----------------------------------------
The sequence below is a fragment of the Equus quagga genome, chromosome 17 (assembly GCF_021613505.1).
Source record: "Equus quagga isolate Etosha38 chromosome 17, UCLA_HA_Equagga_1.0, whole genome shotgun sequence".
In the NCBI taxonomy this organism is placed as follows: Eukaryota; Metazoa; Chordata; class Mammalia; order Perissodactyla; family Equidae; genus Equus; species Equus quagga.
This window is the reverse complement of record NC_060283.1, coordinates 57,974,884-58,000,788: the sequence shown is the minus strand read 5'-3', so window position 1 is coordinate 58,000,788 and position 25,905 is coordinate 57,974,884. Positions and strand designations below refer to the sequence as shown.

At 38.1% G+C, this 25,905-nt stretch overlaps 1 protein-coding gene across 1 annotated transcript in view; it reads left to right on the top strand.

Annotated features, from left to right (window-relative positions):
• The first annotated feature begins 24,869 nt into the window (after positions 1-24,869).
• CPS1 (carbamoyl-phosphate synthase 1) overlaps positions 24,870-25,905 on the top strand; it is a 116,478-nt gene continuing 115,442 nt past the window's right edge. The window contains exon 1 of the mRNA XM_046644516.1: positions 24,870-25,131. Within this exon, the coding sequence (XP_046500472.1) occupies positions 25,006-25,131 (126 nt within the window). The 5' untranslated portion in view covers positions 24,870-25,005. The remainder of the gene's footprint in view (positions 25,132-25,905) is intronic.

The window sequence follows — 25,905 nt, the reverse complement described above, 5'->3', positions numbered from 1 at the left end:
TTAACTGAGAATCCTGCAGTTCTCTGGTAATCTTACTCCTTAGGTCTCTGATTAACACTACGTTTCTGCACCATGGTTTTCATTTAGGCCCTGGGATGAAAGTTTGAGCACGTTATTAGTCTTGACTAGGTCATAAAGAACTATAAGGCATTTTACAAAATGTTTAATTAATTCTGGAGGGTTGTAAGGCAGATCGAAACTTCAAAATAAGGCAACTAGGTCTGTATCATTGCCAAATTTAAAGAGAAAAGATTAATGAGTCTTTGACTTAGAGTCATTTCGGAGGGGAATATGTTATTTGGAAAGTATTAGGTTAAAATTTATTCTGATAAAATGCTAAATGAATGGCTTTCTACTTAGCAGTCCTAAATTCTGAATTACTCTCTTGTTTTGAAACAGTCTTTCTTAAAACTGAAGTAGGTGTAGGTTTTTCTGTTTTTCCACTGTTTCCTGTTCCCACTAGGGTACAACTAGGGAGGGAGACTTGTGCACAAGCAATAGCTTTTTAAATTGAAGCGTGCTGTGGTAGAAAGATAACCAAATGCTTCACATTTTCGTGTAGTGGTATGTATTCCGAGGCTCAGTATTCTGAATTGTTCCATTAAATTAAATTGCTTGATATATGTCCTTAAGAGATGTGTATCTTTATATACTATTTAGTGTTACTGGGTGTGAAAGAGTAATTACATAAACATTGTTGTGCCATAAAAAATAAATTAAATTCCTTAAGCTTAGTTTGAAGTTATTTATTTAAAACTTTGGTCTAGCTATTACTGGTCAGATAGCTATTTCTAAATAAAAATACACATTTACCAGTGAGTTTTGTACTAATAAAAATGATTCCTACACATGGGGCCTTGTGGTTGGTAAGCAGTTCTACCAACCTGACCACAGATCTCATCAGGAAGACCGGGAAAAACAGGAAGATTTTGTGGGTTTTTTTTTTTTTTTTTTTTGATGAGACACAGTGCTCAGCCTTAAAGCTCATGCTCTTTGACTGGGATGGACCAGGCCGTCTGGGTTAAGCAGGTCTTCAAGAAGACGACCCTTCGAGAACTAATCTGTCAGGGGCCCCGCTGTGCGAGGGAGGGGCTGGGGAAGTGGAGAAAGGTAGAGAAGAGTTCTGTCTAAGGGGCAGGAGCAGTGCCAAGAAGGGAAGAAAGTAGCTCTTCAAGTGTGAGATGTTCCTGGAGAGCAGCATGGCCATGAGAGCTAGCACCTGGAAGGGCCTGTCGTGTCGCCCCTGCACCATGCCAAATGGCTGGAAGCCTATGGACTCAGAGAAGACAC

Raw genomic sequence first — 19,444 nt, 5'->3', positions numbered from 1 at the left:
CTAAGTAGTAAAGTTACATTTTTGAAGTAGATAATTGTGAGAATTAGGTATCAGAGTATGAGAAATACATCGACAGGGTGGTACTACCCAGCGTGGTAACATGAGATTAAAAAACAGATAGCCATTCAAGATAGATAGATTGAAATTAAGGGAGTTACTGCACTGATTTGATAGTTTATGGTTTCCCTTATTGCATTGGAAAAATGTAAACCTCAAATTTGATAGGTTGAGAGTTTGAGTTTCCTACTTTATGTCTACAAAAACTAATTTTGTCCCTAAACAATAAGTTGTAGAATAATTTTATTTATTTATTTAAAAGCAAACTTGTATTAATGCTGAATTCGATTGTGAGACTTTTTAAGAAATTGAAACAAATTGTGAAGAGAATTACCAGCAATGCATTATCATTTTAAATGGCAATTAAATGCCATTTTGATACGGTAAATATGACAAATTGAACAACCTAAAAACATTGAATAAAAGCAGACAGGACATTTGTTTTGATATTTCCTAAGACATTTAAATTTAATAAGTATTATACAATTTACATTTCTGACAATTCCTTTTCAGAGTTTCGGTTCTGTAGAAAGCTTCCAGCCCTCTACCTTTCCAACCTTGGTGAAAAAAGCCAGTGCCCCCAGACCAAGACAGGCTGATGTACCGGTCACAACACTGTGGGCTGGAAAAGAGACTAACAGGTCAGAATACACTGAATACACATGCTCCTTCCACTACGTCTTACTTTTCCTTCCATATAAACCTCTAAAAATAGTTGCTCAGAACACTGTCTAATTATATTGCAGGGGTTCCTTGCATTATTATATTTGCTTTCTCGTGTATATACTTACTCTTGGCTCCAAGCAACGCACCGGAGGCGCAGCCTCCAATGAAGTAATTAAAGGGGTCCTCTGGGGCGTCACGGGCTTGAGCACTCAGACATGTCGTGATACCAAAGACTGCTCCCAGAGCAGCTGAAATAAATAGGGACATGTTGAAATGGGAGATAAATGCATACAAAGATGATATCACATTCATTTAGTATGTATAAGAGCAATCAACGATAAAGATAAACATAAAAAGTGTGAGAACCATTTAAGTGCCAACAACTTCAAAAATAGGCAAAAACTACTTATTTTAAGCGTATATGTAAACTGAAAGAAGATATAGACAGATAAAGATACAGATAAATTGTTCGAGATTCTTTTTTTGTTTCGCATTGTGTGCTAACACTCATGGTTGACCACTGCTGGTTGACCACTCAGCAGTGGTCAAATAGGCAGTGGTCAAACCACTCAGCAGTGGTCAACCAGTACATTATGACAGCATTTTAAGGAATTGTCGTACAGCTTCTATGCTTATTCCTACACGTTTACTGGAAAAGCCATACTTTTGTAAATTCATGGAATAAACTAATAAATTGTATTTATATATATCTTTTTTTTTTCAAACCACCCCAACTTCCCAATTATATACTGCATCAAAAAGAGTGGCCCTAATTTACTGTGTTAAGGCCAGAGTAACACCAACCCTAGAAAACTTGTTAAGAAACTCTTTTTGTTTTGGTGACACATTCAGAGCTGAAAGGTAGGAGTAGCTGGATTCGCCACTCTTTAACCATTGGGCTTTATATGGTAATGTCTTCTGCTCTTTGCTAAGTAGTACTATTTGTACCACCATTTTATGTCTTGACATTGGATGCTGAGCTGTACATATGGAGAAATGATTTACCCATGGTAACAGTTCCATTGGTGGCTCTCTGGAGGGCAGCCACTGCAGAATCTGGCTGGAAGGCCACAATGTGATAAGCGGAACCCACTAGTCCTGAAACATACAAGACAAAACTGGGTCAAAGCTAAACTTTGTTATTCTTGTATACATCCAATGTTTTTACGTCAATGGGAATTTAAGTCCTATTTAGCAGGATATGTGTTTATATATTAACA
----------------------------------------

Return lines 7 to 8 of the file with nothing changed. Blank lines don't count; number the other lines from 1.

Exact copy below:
• The first annotated feature begins 24,869 nt into the window (after positions 1-24,869).
• CPS1 (carbamoyl-phosphate synthase 1) overlaps positions 24,870-25,905 on the top strand; it is a 116,478-nt gene continuing 115,442 nt past the window's right edge. The window contains exon 1 of the mRNA XM_046644516.1: positions 24,870-25,131. Within this exon, the coding sequence (XP_046500472.1) occupies positions 25,006-25,131 (126 nt within the window). The 5' untranslated portion in view covers positions 24,870-25,005. The remainder of the gene's footprint in view (positions 25,132-25,905) is intronic.